How will the space market look after the corona crisis? Will it return to the growth it had until recently? Which developments will stay and which trends will emerge? In 2020, a slow-down of the market can be taken for granted. Back in 2019, the investment bank Morgan Stanley estimated that the global space market would nearly triple from 350 billion to 1 trillion U.S. dollars in 2040. This outlook changed, but it is too early to have a stable prognosis at hand. We have collected some trends that could shape the post corona space market.
Smaller and leaner
The pandemic showed that well-established companies with a strong customer base and robust portfolios like the U.S. rocket builder United Launch Alliance (ULA), have been less affected than smaller companies. In an interview with “Via Satellite” Tory Bruno, CEO of ULA, said that he does not expect the pandemic to impact ULA’s launch manifest because it services the government and large commercial customers. But how the space industry grows also depends on smaller companies. These young and growing businesses have been funded by private venture capital that will likely dry up as the crisis continues. This means: The space industry will probably emerge smaller and leaner – and it will be a long time until we see such a wide variety of companies again.
High demand for satellite services
Nearly all countries worldwide work on measures to control the spread of the coronavirus in order to react swiftly if more infections occur. For these activities satellite data is crucial (see page 12-13). According to the consultancy PwC the demand for satellite services including earth observation, communications, navigation services, space surveillance remains mostly unaffected and could even rise. The pandemic could drive a rebound of the demand for both governmental and commercial satellites. However, the timing and extent of this demand is difficult to predict. On the other hand, Northern Sky Research, a renowned satellite industry market research company, estimates that the demand for space services will likely be negatively affected in the energy, aviation, and cruise sectors. Potential losses on these markets may however be offset by a possible demand growth for cellular backhaul and consumer broadband.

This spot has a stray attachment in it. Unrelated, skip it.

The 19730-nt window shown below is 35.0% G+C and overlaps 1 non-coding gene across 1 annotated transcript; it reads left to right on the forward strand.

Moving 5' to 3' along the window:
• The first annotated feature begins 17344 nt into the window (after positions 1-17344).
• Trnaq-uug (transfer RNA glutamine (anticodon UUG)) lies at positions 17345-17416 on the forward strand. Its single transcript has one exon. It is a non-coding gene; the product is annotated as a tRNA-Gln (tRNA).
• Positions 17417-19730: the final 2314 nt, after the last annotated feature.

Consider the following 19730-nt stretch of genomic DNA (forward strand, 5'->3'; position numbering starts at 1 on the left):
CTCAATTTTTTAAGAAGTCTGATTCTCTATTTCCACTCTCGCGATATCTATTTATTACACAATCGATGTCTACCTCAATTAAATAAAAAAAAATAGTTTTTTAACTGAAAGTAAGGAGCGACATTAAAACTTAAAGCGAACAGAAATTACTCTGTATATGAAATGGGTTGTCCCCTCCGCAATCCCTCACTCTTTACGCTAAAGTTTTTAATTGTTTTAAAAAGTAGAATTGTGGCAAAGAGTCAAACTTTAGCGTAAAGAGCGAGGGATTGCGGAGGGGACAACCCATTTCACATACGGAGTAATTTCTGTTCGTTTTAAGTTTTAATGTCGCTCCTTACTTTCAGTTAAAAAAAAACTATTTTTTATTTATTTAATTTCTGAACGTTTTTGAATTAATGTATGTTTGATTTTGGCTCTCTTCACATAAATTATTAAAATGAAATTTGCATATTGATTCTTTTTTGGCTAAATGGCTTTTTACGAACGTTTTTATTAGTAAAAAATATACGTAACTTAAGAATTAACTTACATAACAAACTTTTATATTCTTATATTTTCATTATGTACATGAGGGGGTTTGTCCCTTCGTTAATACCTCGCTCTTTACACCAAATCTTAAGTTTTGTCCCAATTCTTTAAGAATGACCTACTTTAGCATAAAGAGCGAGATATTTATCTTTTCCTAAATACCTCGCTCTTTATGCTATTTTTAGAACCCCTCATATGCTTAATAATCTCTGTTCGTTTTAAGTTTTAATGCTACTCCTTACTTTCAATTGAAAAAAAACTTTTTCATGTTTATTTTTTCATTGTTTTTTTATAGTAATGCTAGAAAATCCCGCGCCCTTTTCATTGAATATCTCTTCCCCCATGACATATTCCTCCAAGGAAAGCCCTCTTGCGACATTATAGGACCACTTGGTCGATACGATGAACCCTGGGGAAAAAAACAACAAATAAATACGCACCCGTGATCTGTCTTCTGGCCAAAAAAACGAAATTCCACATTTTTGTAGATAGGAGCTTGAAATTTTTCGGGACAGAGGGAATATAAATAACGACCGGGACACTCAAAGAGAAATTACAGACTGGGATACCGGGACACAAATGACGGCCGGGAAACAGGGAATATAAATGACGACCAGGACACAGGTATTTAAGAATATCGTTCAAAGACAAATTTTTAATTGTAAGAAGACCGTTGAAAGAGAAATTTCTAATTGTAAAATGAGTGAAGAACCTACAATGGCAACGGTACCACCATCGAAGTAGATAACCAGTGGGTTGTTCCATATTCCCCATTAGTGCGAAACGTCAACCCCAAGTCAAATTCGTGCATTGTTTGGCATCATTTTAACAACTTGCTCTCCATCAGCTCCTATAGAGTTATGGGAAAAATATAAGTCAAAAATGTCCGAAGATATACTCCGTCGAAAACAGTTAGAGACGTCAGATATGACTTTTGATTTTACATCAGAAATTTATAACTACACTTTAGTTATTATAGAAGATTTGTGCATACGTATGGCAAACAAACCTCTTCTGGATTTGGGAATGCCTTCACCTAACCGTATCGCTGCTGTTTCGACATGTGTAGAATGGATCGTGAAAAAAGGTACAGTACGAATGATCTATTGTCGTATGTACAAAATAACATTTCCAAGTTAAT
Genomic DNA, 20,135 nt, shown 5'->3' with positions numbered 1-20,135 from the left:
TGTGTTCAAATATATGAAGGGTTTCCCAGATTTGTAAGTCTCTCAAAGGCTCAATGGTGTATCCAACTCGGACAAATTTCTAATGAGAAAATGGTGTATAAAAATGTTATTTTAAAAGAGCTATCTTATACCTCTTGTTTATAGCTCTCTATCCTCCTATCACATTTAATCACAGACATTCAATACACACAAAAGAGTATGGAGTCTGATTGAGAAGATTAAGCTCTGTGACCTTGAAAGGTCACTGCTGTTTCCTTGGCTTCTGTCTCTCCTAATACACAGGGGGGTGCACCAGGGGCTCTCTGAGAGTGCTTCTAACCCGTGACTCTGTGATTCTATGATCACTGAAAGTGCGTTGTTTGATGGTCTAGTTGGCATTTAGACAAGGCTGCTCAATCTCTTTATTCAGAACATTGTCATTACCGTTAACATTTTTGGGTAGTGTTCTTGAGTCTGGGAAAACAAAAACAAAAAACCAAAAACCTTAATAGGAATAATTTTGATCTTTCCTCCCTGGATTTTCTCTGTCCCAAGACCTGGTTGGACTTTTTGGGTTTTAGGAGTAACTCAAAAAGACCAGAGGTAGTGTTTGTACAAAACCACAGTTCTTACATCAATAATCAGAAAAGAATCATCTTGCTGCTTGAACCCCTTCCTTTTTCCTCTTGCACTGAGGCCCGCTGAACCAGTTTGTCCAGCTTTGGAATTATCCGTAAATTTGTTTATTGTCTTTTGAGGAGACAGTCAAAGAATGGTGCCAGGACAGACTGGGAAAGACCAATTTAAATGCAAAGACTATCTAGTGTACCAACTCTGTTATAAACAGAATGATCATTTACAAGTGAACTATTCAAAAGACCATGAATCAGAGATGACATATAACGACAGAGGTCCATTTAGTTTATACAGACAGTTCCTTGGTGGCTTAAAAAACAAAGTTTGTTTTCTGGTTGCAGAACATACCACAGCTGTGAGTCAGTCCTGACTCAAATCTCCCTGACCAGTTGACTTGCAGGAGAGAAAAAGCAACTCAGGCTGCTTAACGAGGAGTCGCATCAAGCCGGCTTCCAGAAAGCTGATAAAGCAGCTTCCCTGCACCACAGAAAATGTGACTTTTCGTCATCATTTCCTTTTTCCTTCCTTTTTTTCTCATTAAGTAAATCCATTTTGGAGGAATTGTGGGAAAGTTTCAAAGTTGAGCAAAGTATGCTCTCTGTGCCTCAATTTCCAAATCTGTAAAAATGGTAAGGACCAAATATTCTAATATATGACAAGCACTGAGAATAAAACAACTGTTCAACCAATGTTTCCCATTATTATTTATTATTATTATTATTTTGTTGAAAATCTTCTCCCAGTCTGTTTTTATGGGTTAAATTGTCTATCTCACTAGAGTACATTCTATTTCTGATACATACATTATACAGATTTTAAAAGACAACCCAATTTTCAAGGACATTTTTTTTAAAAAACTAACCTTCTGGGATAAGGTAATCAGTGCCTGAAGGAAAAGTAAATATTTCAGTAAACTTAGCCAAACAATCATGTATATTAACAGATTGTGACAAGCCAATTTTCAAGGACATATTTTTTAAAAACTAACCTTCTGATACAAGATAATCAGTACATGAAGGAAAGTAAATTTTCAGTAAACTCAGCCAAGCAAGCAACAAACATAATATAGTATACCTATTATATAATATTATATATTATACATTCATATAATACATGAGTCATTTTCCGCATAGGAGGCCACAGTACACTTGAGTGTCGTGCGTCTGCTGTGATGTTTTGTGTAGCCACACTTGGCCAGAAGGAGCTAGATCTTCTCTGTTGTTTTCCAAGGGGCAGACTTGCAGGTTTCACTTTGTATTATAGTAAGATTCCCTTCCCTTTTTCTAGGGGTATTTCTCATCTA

Less money for space exploration
Because of the economic downturn, governments worldwide are spending billions on supporting the economy. Soon, the question will become more daunting: How can we pay these subsidies and where can the countries save money? In this context, space exploration is likely to receive less money, expects PwC. National space budgets – the biggest source for space exploration missions – are expected to be revised. The prospects of space exploration could be expected to be low in the medium term, until a stable economic growth period is achieved, concludes PwC.
In Europe, national and ESA budgets received a considerable boost at the end of 2019/early 2020. The consequences of the COVID-19 crisis on these budgets are unknown, writes ESPI, a European think thank for space. As of mid-July (the article’s deadline) the budget of the European Union for 2021-2027 has not yet been agreed but has been influenced by the pandemic in May. The proposal for the EU space program was reduced from the initial proposal of 16 billion Euros in 2018 to nearly 15 billion Euros (13.3 billion in 2018 prices). However, the detailed impact on the different program components, which are financed by the EU, like Galileo and Copernicus, are not yet known.
High political support for space